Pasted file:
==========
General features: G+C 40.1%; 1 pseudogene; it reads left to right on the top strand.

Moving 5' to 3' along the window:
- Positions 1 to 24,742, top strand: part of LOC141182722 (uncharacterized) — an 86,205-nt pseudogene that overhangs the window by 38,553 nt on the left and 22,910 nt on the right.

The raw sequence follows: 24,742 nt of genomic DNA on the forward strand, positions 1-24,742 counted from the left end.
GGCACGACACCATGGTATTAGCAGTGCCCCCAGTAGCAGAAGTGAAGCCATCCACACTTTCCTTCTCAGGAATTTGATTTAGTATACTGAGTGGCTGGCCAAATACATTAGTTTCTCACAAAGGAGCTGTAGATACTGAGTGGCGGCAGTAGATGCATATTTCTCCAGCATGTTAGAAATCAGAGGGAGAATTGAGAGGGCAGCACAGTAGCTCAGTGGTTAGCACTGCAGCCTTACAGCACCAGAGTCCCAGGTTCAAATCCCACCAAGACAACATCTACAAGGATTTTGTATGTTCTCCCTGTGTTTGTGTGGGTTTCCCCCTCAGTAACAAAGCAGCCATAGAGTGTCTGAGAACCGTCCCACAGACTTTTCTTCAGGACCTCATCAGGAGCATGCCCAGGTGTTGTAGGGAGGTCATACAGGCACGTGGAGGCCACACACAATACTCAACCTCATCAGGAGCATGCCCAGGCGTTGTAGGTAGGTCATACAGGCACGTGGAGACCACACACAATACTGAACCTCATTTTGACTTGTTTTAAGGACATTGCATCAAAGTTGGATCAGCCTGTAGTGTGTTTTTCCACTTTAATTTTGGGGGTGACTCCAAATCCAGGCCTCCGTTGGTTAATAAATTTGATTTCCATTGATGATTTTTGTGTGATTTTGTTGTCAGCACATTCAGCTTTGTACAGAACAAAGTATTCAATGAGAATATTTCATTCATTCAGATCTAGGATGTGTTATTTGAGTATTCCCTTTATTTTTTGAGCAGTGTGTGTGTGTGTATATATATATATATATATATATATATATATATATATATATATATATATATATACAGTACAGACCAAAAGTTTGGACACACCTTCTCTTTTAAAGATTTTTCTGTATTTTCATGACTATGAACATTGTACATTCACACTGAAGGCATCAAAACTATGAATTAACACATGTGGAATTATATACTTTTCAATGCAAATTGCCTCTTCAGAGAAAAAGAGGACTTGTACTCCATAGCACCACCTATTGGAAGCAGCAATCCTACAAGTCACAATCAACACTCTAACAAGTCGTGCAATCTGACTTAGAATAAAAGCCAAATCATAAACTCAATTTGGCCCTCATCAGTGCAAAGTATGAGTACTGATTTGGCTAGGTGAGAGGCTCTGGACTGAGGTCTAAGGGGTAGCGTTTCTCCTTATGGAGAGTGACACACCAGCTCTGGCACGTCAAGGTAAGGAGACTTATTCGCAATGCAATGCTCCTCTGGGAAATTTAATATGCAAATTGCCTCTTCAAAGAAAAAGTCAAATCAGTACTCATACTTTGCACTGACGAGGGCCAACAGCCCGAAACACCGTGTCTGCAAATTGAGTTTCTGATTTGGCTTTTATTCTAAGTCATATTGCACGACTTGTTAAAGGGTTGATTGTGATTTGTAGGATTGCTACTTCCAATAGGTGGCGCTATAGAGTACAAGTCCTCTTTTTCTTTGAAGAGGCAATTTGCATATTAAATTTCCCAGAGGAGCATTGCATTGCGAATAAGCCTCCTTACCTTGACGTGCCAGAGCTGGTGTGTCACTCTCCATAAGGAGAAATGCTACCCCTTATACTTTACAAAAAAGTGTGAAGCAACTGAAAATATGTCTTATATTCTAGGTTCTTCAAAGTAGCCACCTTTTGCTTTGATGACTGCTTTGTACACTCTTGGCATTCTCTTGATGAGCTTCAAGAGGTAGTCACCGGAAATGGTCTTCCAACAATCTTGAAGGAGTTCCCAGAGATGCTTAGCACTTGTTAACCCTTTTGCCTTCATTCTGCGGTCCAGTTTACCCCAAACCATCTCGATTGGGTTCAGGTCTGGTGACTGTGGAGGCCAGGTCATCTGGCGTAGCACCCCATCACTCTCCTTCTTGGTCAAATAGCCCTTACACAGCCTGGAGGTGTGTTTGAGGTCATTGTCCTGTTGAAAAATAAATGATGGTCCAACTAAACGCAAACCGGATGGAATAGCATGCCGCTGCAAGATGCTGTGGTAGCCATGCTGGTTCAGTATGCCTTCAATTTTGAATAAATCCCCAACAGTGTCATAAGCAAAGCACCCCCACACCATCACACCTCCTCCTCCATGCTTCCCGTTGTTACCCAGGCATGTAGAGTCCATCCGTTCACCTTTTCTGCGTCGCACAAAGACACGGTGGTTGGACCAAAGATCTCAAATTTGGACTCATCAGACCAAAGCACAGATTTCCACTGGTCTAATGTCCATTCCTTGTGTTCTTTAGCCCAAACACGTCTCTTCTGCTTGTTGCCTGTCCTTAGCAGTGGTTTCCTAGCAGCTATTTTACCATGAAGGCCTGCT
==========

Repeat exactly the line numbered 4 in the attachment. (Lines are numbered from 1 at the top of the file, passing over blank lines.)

The raw sequence follows: 24,742 nt of genomic DNA on the forward strand, positions 1-24,742 counted from the left end.